Saturday, June 17, 2017

Pray About Everything

Pray About Everything is a short book on prayer that grew out of Paul Tautges' experience holding prayer meetings on Wednesday nights at his church and on other special occasions throughout the year. He writes to encourage believers, particularly church leaders, to pray, especially as a church body. He says, "The old-fashioned Wednesday night prayer meeting has virtually disappeared. And though there is nothing sacred about Wednesday night as a prayer meeting time, there certainly is something sacred about the corporate prayer of believers." Prayer is a demonstration of our dependence on God, and a commitment to prayer—praying about everything— will help us develop what he calls "God-dependency."

Each chapter of the book contains a short meditation on a passage of Scripture related to prayer, such as what it means to pray "in Jesus' name" or praying for unbelievers and government leaders. Tautness keeps it personal for the reader, especially in his chapters on praying for a forgiving heart and how our marital relationship affects our prayer life. As a husband and father of three, looking closely at 1 Peter 3:7 in chapter 8 was a timely reminder of how the way I treat my wife affects my relationship with God and prayers to him.

Because most of the chapters can be read in about ten minutes' time, this book is great for personal devotions or Bible study groups because it leave you enough time to put into practice what you're talking about. He includes a number of short appendices as well, including information on holding special prayer meetings and praying through Scripture. It packs a punch in only 128 pages—perfect for those of us who struggle to make time to pray.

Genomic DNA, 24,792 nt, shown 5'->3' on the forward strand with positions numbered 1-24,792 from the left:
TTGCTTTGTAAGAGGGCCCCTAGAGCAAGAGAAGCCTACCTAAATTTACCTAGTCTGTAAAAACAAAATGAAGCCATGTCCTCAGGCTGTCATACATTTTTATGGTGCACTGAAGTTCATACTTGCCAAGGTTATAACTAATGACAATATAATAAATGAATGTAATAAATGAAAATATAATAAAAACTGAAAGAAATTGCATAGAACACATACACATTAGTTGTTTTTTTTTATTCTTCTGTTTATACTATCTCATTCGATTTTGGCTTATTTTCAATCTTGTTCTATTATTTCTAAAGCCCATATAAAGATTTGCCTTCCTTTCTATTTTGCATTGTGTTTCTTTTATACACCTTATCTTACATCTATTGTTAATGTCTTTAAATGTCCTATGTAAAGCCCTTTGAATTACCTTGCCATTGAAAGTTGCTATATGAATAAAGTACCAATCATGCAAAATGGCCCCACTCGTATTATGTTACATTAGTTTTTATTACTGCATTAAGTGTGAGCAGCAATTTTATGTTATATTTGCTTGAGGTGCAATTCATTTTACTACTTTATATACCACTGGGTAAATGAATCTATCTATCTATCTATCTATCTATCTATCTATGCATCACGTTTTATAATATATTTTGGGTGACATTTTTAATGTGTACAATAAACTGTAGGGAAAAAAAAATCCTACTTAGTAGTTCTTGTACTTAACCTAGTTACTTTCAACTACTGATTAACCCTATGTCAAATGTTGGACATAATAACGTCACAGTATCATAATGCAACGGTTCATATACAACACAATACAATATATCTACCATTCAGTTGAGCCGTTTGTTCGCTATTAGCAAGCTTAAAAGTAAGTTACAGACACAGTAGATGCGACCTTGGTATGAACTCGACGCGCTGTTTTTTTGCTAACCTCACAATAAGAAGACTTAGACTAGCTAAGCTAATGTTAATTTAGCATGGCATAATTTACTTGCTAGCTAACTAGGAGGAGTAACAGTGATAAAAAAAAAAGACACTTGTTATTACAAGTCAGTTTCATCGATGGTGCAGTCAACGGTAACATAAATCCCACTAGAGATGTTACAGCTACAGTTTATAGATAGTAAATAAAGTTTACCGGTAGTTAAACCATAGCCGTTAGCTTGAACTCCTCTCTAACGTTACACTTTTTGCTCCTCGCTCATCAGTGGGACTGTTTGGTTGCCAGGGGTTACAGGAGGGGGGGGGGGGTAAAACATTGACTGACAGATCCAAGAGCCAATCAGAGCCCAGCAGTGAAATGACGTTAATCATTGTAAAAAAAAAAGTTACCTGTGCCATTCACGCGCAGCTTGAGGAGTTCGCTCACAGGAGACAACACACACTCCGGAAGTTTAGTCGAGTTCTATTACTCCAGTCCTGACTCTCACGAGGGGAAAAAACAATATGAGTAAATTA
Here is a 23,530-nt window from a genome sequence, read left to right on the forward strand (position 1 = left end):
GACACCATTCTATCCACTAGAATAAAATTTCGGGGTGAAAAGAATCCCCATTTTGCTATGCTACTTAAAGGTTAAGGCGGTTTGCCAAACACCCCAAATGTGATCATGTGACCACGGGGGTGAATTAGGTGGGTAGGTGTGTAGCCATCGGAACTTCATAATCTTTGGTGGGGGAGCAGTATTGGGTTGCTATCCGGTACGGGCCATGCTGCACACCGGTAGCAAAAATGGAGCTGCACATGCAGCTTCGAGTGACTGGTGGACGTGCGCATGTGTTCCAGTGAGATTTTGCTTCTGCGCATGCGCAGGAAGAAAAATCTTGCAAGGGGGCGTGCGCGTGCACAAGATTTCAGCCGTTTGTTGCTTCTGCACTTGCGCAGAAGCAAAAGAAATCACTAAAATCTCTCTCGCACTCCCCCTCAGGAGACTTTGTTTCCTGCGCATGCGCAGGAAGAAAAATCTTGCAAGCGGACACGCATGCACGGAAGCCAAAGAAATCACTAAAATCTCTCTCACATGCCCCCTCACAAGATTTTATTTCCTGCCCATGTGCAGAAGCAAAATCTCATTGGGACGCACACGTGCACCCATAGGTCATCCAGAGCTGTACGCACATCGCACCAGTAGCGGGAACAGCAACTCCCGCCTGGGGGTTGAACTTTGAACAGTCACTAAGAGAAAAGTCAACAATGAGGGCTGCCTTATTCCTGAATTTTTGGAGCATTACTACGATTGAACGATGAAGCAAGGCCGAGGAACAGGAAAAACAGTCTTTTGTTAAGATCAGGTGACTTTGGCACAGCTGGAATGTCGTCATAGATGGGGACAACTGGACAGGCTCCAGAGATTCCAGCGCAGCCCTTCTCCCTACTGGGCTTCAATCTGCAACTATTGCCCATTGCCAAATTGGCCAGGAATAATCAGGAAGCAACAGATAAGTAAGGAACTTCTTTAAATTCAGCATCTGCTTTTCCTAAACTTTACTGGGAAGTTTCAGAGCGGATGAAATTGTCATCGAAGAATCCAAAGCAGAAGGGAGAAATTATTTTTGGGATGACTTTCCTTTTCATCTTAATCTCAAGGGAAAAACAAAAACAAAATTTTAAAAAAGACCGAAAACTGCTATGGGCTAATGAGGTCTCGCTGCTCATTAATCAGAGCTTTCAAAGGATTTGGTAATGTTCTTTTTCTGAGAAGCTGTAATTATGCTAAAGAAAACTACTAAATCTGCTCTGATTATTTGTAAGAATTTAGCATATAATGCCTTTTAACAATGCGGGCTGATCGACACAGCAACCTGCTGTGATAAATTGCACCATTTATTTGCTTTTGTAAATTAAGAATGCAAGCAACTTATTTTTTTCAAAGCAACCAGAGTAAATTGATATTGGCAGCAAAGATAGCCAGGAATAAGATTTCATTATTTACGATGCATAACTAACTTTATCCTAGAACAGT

I requested and received a copy of this book from the publisher in order to provide this review.

Monday, June 5, 2017

A Bible Seek-and-Find Book

My 4-year-old son just loves seek-and-find books, which can be challenging because ones like Where's Waldo are too hard for me, much less him (everyone is wearing red and white). Bible Sleuth: New Testament was just right for him. The pages are a foot tall, there are tons of unique characters in all sorts of poses of doing all kinds of things, and my son can usualy find each person in less than a minute. With 8 people or objects for each of the 14 pictures spread out across 2 pages, it means quite a bit of entertainment for my son.

Each of the pictures illustrates an event from the New Testament along with a paragraph describing what is going on. I doubt most children will pay attention to the description because seek-and-find books are like gamesthe pictures are primary, the story is only secondary. A Bible-themed seek-and-find book is just as much fun as a pirate- or U.S. history-themed one. Because these books are more like games than anything else, it's a good thing such a somber and significant event like the crucifixion is not pictured.

My only real criticism of the book is that a number of the hidden objects are placed in the center margin between the two pages. I can't blame the artist for that since the publisher probably decided on the final format of the book. I still recommend it.

I received this book from the publisher for the purpose of providing this review.